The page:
So, when did nurses start wearing scrubs? It was the 1990s. The upgrade to scrubs proved to be an amazing decision because scrubs were less expensive, more comfortable, and more practical than any other uniforms the nurses had before.
Present Day Nurse Uniform
After the creation of scrubs in 1990, all the nurses started wearing them regardless of which hospital or medical-related facility they worked in.
Now, those scrubs are seen in every medical facility in a versatile array of fabrics, colours, shapes, and prints, which give the nurses the choice to choose whatever they want.
Segregation of Scrubs Based on Their Colour
White uniform dresses were one of the earlier colours worn by nurses, surgeons, and doctors. The colour was chosen because of its cleanliness but that later on proved to be a headache.
White uniforms caused eye strain and visual fatigue, which lead to headaches and removing any blood stains from them was also impossible. Even though bleach was utilised to sanitise the bloodstains, they still looked green or brown after getting washed.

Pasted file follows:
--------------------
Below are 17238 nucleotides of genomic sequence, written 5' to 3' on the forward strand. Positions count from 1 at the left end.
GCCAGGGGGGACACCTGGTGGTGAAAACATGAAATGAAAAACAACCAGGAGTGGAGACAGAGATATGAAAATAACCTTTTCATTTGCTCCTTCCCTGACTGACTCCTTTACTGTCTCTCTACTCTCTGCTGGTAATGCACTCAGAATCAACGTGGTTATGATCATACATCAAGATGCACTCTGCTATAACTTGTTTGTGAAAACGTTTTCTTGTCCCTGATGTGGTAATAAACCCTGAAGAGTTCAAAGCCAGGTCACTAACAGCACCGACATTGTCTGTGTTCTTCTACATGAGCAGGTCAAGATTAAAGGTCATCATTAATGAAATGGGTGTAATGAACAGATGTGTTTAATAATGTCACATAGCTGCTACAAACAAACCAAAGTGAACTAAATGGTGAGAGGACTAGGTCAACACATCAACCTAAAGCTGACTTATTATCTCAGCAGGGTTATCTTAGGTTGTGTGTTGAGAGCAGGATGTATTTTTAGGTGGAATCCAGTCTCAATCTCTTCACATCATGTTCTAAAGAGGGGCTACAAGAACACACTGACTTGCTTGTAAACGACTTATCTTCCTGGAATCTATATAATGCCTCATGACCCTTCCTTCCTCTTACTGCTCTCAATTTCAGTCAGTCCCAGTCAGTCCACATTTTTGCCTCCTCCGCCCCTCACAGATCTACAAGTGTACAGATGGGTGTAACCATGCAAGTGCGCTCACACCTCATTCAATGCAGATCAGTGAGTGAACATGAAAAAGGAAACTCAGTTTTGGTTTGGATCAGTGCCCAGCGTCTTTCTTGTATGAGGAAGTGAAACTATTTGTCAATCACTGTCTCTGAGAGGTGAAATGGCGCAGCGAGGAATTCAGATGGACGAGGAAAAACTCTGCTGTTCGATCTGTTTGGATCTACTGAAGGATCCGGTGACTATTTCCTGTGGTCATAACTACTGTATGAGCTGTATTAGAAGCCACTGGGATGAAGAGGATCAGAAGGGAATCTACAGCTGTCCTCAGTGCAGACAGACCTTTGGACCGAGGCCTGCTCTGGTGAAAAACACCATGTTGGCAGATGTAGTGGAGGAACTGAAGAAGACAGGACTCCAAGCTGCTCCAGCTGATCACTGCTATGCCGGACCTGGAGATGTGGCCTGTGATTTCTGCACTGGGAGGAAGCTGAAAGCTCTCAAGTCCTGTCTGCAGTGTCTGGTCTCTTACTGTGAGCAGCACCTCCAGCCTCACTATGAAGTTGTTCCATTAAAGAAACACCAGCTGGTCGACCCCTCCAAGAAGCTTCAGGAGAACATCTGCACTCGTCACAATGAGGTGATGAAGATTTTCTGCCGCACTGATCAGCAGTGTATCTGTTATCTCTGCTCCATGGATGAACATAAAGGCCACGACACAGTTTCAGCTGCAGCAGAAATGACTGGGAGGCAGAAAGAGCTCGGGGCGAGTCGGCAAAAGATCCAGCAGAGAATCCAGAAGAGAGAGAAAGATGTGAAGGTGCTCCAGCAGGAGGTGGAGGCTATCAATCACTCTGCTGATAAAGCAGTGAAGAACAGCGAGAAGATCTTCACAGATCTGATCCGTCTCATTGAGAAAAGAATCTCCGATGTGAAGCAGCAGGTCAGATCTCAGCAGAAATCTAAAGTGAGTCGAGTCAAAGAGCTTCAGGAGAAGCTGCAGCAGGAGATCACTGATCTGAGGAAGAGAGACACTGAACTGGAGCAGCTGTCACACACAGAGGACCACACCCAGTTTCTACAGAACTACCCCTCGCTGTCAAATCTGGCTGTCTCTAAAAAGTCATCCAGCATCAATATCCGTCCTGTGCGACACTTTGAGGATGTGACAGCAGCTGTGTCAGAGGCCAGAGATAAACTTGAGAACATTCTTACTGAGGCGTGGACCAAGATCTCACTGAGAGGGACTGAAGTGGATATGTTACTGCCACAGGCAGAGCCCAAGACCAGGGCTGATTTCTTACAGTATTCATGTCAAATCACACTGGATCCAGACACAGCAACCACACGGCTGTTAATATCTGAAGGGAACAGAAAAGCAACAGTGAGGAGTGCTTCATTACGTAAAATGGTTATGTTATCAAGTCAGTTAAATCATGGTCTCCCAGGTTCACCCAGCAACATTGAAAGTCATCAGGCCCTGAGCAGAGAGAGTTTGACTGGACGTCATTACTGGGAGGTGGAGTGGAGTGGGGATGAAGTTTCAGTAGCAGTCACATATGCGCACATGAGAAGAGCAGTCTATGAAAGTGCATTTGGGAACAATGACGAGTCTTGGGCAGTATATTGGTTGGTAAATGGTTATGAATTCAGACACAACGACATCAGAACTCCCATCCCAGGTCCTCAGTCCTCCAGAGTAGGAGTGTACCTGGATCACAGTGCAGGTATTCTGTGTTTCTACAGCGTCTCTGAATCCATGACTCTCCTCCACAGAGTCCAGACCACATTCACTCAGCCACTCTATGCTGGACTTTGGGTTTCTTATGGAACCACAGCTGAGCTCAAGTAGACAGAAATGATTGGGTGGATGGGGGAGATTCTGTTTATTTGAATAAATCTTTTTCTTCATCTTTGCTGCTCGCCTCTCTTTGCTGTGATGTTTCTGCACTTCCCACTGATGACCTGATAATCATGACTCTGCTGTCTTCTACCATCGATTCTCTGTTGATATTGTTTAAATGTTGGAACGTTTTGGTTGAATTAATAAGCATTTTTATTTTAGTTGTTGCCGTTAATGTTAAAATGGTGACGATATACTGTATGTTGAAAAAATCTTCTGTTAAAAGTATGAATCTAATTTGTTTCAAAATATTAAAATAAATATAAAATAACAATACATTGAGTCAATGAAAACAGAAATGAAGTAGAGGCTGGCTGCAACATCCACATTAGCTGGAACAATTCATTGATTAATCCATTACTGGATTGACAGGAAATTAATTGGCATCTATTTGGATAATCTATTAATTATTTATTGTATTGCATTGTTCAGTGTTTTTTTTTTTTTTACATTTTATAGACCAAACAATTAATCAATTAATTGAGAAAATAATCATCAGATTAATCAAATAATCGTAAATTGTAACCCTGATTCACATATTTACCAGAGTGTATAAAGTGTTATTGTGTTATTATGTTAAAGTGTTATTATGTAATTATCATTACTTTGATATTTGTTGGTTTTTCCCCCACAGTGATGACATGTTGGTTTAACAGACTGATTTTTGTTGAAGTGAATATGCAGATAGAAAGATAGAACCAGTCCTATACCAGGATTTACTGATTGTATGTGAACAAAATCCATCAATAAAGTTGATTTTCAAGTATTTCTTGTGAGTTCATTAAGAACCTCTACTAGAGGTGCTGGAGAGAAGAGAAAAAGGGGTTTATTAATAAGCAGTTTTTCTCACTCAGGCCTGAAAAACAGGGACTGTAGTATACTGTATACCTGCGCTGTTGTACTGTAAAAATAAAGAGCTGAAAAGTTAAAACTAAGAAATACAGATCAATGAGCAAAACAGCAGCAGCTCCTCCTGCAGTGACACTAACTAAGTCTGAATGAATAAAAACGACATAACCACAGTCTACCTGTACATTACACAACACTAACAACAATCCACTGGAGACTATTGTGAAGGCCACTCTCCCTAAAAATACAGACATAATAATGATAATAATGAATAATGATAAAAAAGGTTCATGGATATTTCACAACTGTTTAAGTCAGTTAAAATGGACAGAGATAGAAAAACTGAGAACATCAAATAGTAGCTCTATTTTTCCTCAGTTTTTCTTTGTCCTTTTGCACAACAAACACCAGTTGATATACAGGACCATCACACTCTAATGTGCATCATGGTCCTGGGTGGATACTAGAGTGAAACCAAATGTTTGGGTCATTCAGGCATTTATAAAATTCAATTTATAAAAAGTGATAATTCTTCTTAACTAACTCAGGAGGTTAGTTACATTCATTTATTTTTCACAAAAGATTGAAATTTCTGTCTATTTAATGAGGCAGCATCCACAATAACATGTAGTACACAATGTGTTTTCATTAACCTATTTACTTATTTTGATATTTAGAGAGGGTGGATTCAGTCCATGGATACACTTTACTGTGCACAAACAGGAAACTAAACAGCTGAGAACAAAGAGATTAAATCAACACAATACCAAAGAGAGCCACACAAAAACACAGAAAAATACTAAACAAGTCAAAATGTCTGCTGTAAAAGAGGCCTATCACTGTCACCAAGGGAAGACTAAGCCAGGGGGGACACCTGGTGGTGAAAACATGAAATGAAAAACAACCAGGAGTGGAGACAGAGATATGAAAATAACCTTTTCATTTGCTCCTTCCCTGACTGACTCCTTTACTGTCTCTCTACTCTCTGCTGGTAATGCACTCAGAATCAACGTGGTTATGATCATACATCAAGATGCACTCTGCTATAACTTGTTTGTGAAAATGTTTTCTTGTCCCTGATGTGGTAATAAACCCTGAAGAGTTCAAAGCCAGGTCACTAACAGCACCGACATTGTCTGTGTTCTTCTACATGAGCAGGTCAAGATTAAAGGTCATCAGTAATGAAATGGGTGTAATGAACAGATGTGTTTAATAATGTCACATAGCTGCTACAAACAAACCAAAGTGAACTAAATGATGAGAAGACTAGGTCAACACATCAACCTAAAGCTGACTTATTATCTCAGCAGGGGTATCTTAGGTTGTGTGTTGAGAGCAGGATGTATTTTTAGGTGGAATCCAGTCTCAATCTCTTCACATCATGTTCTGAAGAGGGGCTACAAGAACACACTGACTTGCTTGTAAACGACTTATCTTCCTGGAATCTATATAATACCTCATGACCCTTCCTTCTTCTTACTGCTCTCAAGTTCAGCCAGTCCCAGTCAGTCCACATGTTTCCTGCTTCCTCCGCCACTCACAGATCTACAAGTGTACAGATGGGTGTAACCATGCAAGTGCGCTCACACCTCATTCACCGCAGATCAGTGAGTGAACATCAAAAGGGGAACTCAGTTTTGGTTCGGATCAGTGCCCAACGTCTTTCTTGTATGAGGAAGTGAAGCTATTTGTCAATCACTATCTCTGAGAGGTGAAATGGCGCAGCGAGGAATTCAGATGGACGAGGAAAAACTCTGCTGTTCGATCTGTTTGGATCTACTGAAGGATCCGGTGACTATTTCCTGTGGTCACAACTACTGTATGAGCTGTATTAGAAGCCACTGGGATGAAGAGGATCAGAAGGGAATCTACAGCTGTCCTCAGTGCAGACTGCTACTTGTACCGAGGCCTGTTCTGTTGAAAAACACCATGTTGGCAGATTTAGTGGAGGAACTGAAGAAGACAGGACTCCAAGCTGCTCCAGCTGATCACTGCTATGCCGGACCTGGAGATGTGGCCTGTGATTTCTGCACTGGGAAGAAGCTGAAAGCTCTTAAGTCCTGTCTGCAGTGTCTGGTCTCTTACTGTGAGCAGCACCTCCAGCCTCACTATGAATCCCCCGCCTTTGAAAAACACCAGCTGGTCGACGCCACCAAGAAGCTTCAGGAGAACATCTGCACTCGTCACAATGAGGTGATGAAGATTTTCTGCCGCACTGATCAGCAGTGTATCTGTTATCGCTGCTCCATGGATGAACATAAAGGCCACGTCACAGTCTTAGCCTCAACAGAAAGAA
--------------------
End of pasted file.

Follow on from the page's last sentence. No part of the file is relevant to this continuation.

Red is associated with uplifting the heart rate, but it is not a common colour for scrubs. But this colour can influence how a patient reacts to a nurse or a doctor based on the intensity of the shade. Red scrubs can help in boosting the mood of a paediatrician’s or veterinarian’s office.
Yellow is another eye-catching, bold colour that can raise the heart rate, which may explain why it isn’t a common colour in hospitals. But it is considered a lively and upbeat colour linked to sunshine, positive vibes, and happiness.